Contemporary Art Trends and What They Mean for Us
The Armory Show in New York is one of the largest and most prestigious annual exhibitions for contemporary and modern art. Recently, the airy warehouses on piers 44 and 42 on NY’s Hudson River housed galleries from all over the world for this high end display of industry excellence. The industrial space buzzed with excitement presenting the most cutting edge work on the contemporary art scene.
We took a look at the trends that defined this year’s Armory Show to give you the industry ins and outs with insights from our Jewish perspective.
The most defining characteristic presented this year was the altered perception of space. Artists manipulated depth with distorted imagery and use of 3D materials, blurring the realms of illusion and reality. The result makes the viewer question what they are really looking at and makes the subject matter more intimate.
One such example (see figure A) uses a multi-layer illusionary display. Initially it looks like a photograph but after a couple seconds the middle section starts moving and the viewer realizes there is a screen behind the image. The images on the screen are so well match to the depth and perspective of the photograph that it works seamlessly. The screen pushes the depth, as well as adds movement to the photograph. After another look one notices the hand painted connecting the screen to the photograph, pushing the illusion and bring an element of scale. Together this work mixes 3 different mediums and challenges what is real and what is illusionary.
In Judaism we understand that what we see with our eyes isn’t necessarily what is “real.” By acknowledging that there is something else being communicated than what is on the surface we are able to enrich our sense of purpose and duty. Questioning the superficial as real is a constant reminder to look beyond the surface in search of truth.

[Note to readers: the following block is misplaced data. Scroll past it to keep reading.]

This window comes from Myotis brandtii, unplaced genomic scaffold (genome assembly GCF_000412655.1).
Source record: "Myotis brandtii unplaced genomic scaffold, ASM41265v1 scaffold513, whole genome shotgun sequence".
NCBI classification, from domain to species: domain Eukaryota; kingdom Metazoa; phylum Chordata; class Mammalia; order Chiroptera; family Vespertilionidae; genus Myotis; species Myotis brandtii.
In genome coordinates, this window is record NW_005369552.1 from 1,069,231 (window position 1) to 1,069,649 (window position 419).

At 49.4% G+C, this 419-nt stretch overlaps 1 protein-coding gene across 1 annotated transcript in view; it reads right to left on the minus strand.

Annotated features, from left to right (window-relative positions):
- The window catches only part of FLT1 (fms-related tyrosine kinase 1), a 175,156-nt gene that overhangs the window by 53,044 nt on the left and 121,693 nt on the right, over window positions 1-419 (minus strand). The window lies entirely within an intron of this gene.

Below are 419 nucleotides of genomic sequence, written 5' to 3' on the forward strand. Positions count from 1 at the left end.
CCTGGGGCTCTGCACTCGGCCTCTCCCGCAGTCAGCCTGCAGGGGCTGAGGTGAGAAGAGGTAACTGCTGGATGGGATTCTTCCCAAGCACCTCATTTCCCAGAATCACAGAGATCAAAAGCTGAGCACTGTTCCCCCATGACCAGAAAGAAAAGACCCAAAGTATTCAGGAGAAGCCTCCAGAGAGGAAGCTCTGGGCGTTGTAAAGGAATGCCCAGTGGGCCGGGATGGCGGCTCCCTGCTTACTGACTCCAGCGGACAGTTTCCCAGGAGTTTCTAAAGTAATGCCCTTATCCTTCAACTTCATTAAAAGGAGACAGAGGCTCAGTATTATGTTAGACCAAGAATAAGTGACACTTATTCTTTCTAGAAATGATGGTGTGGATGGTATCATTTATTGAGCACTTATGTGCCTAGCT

Texture and non-traditional materials were prominent this year, taking the art and moving it up off the surface in depth and often right off the surface plane. In many cases pieces of everyday life become beautiful and elegant. In this work (see figure B) ordinary sneakers of different colors are used to build surface and texture allowing the viewer to see past the fact that it is made of sneakers at all.
The use of ordinary materials to create extra-ordinary imagery is very close to how ritual is practiced in Judaism. Ritual can use the simplest of materials, a cup for washing, a candle for light, or a piece of bread. It is when these objects are used in such a way that evokes something beyond what the object is itself that the ritual and evocation holds meaning.
This year we also saw a lot of use of vivid color, reminiscent of pop art. The theory behind vivid color is a balance between strong visual frequencies. The elements that make up a color as well as the weight of color when placed near another, has a strong effect on the way we see an image. One color actually changes our perception when compared to another. The boldness of the colors used here show an upfront daring quality which says our culture is not timid, is not modest. It is almost like a visual call to action, to be present, be awake, as if there is something to pay attention to.
In Jewish practice there is also a frequency to our call to action. We are commanded at certain times to be aware to specific elements, and other times not. This fluctuation is consistent with the changing of the seasons which also have the qualities that colors are attributed to, light and dark, cold and warm. The practices during the different times of the year balance us to the changing times. In the heat of the summer when our energy level is high, the longest and most defeating fast day is upon us, Tisha B’Av, which brings our energy levels back down. Similarly, in the cold depths of winter the holiday of Chanukah illuminates our spirits and gives us the warms that is lacking at that time of the year.
So what did we learn from the Armory Show? We saw a strong influence by individualized media personalizing the viewer’s experience. The quest for illusion relates to our quest for reality, and through materials and vibrant frequencies we awaken the mind to places where this may be found. Even if it is hidden beneath a pile of sneakers.